Clinicians should continue antibiotic therapy for patients who have not fully recovered by the completion of active therapy. Ongoing symptoms at the completion of active therapy were associated with an increased risk of long-term failure in some trials and therefore clinicians should not assume that time alone will resolve symptoms. There is a wide range of options and choices must be individualized, based on the strength of the patient’s initial response.

Disease progression or recurrence suggests that the iv. antibiotics or injectable penicillin G benzathine, as discussed previously, may be required. For patients requiring antibiotic therapy beyond the initial treatment period, subsequent decisions regarding the modification or discontinuation of treatment should be based on the therapeutic response and treatment goals.

Clinicians should retreat patients who were successfully treated initially but subsequently relapse or have evidence of disease progression. Therapeutic options include repeating the initial agent, changing to another oral agent or instituting injectable penicillin G benzathine or iv. ceftriaxone therapy. Choices must be individualized and based on several factors, including: the initial response to treatment; the time to relapse or progression; the current disease severity and the level of QoL impairments.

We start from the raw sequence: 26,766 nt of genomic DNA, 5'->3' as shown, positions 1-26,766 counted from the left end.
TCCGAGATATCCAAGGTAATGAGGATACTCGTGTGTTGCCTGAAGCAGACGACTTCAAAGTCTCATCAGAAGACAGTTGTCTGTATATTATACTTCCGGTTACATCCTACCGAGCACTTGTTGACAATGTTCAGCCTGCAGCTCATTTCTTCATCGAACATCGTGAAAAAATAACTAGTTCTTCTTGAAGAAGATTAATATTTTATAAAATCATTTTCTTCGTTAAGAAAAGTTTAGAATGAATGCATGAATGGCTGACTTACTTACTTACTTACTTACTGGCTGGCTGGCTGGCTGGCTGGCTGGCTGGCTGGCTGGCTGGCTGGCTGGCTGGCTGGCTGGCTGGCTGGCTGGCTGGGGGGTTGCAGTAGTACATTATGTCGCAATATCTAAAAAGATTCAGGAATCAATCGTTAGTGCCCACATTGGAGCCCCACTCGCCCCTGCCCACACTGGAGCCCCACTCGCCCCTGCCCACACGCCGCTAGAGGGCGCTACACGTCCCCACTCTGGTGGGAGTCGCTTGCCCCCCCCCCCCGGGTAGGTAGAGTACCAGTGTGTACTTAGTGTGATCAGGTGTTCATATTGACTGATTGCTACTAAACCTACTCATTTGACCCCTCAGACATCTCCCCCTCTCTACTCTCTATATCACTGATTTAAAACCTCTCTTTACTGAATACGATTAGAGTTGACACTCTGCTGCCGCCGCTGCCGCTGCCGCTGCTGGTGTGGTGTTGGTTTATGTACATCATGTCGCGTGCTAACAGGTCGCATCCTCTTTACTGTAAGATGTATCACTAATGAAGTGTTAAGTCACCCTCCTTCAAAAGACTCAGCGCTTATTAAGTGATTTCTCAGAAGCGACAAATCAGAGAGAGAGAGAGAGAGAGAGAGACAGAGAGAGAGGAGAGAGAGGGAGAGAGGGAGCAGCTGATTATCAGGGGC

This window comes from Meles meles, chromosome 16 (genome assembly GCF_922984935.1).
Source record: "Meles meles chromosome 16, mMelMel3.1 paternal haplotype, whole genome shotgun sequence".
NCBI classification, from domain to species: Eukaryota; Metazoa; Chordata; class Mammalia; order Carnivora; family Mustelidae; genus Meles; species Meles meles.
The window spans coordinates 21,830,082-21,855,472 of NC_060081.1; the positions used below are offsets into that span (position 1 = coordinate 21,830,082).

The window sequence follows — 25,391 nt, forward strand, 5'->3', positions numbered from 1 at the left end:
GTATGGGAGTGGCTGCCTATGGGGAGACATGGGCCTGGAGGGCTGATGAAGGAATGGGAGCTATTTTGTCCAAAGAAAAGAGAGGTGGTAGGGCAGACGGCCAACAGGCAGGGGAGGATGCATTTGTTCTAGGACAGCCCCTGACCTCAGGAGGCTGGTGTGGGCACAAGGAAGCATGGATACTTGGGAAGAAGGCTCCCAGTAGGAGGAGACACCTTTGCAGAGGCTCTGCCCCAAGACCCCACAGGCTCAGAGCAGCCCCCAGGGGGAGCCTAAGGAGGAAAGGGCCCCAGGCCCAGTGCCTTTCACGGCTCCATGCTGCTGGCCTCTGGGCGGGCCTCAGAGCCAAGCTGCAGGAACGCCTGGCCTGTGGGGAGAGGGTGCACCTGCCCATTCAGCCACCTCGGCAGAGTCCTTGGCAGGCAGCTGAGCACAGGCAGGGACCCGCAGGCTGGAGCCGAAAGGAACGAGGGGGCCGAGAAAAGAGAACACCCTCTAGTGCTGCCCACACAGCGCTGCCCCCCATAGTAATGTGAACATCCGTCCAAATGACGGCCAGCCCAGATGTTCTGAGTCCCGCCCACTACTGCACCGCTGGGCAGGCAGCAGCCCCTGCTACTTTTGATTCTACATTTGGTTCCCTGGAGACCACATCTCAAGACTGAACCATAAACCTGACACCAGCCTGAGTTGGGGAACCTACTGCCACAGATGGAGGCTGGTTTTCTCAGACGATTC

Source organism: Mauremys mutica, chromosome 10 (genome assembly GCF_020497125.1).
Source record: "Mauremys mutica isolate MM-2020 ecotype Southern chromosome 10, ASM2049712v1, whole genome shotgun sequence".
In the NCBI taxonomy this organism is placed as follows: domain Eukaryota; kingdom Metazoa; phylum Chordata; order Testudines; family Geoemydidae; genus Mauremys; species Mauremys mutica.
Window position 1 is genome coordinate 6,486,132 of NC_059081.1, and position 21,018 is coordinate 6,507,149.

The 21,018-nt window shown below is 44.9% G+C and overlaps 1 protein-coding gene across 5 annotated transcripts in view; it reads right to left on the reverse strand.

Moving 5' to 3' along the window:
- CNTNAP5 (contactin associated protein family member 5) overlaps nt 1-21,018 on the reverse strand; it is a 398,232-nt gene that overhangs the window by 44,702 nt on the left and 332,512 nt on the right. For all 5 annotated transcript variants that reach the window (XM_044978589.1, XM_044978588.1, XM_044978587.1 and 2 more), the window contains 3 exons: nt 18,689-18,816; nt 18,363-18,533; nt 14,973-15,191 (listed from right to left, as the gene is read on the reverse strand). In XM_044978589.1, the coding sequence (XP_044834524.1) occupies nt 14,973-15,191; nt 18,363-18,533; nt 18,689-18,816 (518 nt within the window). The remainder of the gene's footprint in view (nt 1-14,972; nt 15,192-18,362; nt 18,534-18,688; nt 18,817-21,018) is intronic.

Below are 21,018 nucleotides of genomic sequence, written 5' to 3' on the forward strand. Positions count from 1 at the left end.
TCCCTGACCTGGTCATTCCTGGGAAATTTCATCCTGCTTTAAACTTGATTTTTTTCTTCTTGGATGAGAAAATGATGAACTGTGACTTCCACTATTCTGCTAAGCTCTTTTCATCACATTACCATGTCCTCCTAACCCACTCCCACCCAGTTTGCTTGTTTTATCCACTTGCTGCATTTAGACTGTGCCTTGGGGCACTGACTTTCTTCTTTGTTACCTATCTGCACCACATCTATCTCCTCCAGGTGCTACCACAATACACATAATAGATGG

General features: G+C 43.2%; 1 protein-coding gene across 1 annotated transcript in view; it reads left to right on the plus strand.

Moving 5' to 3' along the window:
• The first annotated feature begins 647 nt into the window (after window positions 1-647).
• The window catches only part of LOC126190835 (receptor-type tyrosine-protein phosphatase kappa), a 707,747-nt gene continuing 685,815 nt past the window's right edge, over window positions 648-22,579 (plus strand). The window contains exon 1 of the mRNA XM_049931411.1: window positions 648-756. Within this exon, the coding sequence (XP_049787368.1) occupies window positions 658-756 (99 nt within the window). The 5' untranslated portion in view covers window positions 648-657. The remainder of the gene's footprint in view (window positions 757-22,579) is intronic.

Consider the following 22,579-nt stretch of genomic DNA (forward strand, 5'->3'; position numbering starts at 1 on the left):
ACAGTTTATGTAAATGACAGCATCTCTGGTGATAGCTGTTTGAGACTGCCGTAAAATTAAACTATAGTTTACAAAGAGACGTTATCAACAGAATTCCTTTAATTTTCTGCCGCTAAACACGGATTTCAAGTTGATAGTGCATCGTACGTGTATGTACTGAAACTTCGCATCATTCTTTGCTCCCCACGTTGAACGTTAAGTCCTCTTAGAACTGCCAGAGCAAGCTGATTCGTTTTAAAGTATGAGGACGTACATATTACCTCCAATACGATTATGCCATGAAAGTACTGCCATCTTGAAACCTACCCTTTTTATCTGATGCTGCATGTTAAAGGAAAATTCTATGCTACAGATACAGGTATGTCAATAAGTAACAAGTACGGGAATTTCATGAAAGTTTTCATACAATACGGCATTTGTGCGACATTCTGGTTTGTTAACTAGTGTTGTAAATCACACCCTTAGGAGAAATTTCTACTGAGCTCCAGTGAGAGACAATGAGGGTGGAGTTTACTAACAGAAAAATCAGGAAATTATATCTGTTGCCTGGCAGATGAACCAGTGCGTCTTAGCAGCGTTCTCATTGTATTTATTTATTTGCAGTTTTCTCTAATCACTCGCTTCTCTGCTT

Disease relapse or progression with mild manifestations or QoL impairments occurring within a few months of treatment suggests a need for longer regimens using either tetracycline, a combination of oral first-line agents, injectable penicillin G benzathine or iv. ceftriaxone.

Regardless of the duration of disease latency, when disease manifestations or QoL impairments are significant or rapidly progressive, injectable penicillin G benzathine or iv. ceftriaxone may be required.”

Evidence assessments and guideline recommendations in Lyme disease: the

clinical management of known tick bites, erythema migrans rashes and

persistent disease. September 2014, Vol. 12, No. 9 , Pages 1103-1135 (doi:10.1586/ 14787210.2014.940900) Daniel J Cameron, Lorraine B Johnson, and Elizabeth L Maloney PDF (633 KB) PDF Plus (639 KB) 1 International Lyme and Associated Diseases Society, PO Box 341461, Bethesda MD, 20827-1461, USA 2, PO Box 1352, Chico, CA 95927, USA 3 Partnership for Healing and Health Ltd, PO Box 84, Wyoming, MN 55092, USA *Author forcorrespondence: +1 914 666 4665